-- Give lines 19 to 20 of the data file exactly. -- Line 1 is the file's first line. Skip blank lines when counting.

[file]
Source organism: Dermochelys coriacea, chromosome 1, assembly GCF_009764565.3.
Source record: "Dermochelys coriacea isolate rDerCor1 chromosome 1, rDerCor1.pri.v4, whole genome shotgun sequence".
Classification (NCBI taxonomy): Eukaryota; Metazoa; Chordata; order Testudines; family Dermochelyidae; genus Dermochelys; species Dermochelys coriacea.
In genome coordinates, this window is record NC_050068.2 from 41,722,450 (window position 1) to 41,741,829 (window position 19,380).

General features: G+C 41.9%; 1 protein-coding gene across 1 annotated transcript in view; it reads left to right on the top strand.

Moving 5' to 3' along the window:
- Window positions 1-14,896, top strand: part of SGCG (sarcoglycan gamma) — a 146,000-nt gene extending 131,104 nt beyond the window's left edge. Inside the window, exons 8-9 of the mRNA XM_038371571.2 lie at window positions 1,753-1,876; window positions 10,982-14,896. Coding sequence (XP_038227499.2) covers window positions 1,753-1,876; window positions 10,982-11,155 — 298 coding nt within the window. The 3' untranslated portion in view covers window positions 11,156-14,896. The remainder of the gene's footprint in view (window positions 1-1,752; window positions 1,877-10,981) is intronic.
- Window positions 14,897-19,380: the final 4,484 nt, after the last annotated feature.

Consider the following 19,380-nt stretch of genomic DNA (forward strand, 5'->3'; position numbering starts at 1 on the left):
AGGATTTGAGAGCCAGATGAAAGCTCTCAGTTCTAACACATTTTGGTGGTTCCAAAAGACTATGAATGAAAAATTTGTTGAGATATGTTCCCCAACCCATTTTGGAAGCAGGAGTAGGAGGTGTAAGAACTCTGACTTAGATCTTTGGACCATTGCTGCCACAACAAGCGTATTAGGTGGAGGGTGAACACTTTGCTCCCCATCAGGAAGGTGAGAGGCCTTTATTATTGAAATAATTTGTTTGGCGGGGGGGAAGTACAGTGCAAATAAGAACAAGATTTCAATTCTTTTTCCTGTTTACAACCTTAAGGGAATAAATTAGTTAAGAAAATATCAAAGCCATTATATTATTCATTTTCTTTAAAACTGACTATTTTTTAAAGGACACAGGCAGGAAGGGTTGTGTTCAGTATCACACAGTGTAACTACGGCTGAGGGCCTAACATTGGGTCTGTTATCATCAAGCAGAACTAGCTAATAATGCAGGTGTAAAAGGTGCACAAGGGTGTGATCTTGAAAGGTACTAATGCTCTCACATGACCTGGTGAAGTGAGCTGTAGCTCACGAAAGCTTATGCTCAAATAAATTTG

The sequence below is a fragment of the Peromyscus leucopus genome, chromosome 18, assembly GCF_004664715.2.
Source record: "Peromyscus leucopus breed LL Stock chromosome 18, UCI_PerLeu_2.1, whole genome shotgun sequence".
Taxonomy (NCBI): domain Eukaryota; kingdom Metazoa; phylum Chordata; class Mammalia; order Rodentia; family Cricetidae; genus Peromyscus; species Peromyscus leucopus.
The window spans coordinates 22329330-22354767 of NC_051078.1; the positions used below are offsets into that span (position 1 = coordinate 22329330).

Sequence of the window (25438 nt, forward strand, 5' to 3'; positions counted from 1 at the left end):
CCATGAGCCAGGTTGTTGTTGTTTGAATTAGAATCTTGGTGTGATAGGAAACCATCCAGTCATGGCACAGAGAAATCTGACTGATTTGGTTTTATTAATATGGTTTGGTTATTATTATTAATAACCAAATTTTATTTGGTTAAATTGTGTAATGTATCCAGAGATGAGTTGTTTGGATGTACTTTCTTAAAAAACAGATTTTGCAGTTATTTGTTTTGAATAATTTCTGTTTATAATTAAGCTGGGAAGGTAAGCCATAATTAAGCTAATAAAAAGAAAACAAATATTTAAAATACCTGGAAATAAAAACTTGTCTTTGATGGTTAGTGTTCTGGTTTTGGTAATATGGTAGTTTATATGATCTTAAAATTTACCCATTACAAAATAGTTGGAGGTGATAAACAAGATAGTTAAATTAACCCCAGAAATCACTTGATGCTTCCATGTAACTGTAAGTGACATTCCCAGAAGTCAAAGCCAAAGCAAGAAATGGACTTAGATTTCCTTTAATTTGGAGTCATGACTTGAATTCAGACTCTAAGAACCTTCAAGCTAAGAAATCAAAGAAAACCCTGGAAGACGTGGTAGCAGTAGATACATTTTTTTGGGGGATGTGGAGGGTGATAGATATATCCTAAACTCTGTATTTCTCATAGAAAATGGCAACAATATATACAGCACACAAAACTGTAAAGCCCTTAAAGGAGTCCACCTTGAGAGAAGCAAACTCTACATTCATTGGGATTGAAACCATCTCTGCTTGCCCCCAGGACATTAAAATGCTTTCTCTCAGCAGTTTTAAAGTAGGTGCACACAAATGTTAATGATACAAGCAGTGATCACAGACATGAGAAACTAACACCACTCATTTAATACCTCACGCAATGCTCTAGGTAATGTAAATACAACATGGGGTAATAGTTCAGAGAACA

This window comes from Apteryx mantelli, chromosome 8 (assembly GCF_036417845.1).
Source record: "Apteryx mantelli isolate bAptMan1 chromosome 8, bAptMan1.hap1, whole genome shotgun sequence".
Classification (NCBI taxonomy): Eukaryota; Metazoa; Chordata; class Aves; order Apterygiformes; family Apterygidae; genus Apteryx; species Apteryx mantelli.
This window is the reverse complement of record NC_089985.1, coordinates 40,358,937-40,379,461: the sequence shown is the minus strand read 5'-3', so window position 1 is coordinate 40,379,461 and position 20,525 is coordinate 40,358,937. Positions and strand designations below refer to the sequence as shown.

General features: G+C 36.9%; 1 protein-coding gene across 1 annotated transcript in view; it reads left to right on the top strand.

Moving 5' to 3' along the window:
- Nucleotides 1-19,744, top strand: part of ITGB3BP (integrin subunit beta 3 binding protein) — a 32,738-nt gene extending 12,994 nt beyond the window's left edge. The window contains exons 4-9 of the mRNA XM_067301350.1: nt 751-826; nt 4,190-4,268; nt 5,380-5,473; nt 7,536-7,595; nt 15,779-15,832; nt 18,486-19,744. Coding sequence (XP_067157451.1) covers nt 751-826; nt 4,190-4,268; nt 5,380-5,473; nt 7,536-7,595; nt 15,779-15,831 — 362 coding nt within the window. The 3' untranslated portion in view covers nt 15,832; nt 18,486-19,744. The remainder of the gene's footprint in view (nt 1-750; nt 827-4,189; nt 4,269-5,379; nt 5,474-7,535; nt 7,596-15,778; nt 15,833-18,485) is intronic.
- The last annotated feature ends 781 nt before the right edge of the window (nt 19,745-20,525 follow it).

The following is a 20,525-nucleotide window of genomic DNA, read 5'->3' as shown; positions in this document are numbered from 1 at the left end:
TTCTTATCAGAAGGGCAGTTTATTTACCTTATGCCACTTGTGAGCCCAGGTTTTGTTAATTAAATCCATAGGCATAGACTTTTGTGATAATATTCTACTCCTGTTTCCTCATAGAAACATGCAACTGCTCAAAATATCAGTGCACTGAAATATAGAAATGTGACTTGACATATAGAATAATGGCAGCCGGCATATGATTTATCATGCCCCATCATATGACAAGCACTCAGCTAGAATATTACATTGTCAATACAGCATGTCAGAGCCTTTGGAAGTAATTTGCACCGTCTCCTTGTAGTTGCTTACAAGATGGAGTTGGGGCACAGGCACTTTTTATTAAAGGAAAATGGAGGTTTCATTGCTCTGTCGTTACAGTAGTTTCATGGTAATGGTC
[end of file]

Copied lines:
Classification (NCBI taxonomy): Eukaryota; Metazoa; Chordata; class Aves; order Apterygiformes; family Apterygidae; genus Apteryx; species Apteryx mantelli.
This window is the reverse complement of record NC_089985.1, coordinates 40,358,937-40,379,461: the sequence shown is the minus strand read 5'-3', so window position 1 is coordinate 40,379,461 and position 20,525 is coordinate 40,358,937. Positions and strand designations below refer to the sequence as shown.